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WWYD? Scene of the Crime
by Helen Grant
If you saw a murder taking place, what would you do?
Would you intervene, even if the perpetrator was much bigger than you? Would you call the police? Or would you sneak away, trying to pretend it had never happened?
The answer should be pretty obvious – shouldn’t it? If you think you can stop the murder without being hurt yourself, you’d do that. Otherwise you’d have your mobile phone out and be dialling the police before you could say Axe Murderer.
Unfortunately, for Veerle the choice isn’t quite as simple as that. She and her more-than-friend Kris Verstraeten belong to a secretive organisation called the Koekoeken (“Cuckoos”) who explore deserted buildings in and around Brussels. Sometimes these buildings are derelict, but sometimes the Koekoeken visit the luxurious homes of rich expats who are away on holiday. They don’t steal or vandalise anything, but what they are doing is, of course, illegal. The owners of the houses are all rich and well-connected people, who would be howling for the severest punishment if they found out.
One night, Kris and Veerle visit an opulent villa in a Brussels suburb and see what appears to be a dead body. Veerle’s instinctive reaction is to reach for her mobile phone to call the police, but then she has to think about what will happen if she does.
She and Kris could try to intervene in what appears to be going on, but they see enough to know that this would almost certainly be very dangerous. So the choice is really down to calling the police or walking away.
They could leave as quickly as possible, find a public call box and call the police from that. However, this is also a very risky plan. Even assuming that there is a call box close by, the area they are in is a very smart residential area bisected by Tervurenlaan, a wide open area with a tram line running down it flanked by roads on either side. After dark, this is not an area that would be crowded with pedestrians. If the police respond quickly to the call, Kris and Veerle may be the only people out on the street. As they don’t have a car, they can’t get away quickly.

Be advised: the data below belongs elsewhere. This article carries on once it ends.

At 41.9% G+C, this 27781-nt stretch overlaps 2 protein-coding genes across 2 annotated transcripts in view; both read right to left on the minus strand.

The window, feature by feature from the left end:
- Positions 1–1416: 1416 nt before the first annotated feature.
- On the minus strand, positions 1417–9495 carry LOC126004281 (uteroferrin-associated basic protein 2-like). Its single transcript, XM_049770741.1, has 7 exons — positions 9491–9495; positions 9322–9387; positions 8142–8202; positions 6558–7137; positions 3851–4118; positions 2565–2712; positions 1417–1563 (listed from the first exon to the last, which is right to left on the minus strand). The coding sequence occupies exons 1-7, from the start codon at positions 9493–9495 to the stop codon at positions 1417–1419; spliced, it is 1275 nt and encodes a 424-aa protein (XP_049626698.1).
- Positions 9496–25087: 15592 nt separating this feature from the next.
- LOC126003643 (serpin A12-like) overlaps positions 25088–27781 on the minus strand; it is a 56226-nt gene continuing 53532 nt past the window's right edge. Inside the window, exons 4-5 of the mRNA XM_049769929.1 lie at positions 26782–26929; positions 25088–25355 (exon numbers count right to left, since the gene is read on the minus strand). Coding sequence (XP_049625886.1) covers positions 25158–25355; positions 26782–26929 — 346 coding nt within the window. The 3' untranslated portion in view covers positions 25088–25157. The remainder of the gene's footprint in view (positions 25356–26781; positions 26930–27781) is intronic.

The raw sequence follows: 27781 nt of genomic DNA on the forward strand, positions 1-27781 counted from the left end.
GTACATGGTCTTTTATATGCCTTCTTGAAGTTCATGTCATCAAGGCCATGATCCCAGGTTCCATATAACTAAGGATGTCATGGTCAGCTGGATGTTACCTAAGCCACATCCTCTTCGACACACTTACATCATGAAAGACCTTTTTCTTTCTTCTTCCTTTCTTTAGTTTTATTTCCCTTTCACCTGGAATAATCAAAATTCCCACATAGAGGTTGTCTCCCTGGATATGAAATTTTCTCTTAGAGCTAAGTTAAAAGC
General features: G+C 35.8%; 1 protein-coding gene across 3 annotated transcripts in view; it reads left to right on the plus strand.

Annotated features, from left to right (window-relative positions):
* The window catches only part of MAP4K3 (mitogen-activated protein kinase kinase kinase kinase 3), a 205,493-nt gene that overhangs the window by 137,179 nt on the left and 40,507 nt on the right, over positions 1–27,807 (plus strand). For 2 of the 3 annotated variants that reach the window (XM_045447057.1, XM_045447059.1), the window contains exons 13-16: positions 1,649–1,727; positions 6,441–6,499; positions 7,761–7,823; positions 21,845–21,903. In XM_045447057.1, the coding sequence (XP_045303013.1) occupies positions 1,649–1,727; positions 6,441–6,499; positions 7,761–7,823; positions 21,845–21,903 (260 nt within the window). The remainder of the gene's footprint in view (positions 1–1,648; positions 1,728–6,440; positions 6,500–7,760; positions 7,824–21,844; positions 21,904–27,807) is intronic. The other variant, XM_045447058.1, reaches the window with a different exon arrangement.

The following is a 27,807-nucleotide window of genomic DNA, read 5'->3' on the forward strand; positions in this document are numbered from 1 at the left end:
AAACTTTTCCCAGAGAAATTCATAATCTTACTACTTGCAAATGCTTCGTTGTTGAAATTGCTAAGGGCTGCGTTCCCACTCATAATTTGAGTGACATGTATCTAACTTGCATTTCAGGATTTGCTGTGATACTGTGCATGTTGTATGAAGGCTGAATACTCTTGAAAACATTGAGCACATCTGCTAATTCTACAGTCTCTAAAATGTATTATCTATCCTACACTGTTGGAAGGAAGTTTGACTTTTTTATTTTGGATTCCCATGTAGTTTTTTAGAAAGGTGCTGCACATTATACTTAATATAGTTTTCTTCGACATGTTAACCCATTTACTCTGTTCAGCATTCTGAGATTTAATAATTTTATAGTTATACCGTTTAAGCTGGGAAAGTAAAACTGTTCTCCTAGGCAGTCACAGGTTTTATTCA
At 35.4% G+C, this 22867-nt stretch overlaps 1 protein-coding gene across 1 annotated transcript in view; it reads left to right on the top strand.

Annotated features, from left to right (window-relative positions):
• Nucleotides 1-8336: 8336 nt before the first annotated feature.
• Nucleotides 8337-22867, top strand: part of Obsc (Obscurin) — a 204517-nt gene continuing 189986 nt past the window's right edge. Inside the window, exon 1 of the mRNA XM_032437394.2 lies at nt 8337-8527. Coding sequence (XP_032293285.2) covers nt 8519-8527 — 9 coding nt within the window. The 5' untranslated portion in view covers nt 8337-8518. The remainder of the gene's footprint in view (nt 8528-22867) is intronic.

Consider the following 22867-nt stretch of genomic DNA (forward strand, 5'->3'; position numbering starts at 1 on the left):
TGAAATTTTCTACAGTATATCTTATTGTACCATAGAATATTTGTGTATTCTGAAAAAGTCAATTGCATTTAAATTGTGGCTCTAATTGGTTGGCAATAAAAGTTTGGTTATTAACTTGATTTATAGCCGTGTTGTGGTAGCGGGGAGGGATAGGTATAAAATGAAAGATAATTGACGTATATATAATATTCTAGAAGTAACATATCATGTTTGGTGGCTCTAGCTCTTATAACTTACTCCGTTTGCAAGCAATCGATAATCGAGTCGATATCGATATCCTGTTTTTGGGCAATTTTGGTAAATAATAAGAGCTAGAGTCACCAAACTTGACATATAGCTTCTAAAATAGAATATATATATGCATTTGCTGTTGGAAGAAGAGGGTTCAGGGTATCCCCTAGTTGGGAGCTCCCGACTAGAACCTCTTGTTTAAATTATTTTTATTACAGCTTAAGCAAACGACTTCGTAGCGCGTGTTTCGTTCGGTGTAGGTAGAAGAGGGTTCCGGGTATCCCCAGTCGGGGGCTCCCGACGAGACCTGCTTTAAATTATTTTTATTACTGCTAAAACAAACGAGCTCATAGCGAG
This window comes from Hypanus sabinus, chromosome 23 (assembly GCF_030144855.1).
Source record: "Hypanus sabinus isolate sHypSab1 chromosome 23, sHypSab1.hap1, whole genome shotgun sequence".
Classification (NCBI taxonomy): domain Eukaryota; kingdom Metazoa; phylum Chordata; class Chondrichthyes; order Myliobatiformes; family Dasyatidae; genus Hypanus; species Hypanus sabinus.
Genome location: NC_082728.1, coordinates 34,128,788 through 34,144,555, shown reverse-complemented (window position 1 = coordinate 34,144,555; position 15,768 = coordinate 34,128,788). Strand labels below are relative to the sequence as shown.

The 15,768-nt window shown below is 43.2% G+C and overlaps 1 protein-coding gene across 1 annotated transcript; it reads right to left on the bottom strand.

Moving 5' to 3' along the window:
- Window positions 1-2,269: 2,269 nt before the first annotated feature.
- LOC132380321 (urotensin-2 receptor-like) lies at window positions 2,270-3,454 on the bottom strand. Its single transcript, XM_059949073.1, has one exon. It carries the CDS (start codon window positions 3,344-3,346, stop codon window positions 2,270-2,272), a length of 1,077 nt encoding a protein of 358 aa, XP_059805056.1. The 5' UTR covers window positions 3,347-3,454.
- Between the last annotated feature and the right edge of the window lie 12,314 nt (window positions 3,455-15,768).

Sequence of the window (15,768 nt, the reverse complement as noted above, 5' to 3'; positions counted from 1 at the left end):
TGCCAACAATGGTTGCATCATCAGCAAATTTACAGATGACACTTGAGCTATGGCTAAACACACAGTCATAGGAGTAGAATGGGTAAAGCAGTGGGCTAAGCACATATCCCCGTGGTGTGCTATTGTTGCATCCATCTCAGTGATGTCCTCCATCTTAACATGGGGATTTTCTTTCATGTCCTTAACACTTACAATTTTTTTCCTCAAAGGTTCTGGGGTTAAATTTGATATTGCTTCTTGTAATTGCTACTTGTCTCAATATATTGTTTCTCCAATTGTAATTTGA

Even assuming they escape detection at that point, if what they have seen turns into a murder investigation, there is a definite risk that they will be identified.
Considering that the area is so expensive and a high burglary risk, there may well be CCTV cameras – Kris and Veerle might be identifiable from the film.
Plus, if the police talk to the drivers of the 44 tram who had passed through that night, they won’t have picked up many passengers in the section between Quatre Bras and Villalobar. There is a good chance someone will remember Veerle.
Assuming that Kris and Veerle are identified, they are going to have a serious problem explaining how they came to see the body in the first place: what were they doing at the empty house after dark? Worse, if a murder has taken place, they may find themselves on the list of suspects. After all, they will be the last people to have seen the “victim” and they have made an anonymous call to the police, which there is no reason for an innocent witness to do.
So, intervening isn’t an option. Calling the police is going to bring down a storm of titanic proportions on your head, if not now, then inevitably later. Of course, you might think back to what you have just seen and ask yourself whether that was in fact a body you saw - whether the person was really dead. Perhaps there was some other explanation.
Perhaps they were having a nap, there on the floor. Yes, that was it, you could say to yourself, uneasily. They must have been having a nap.
No need to call anyone.
Well, what would you do?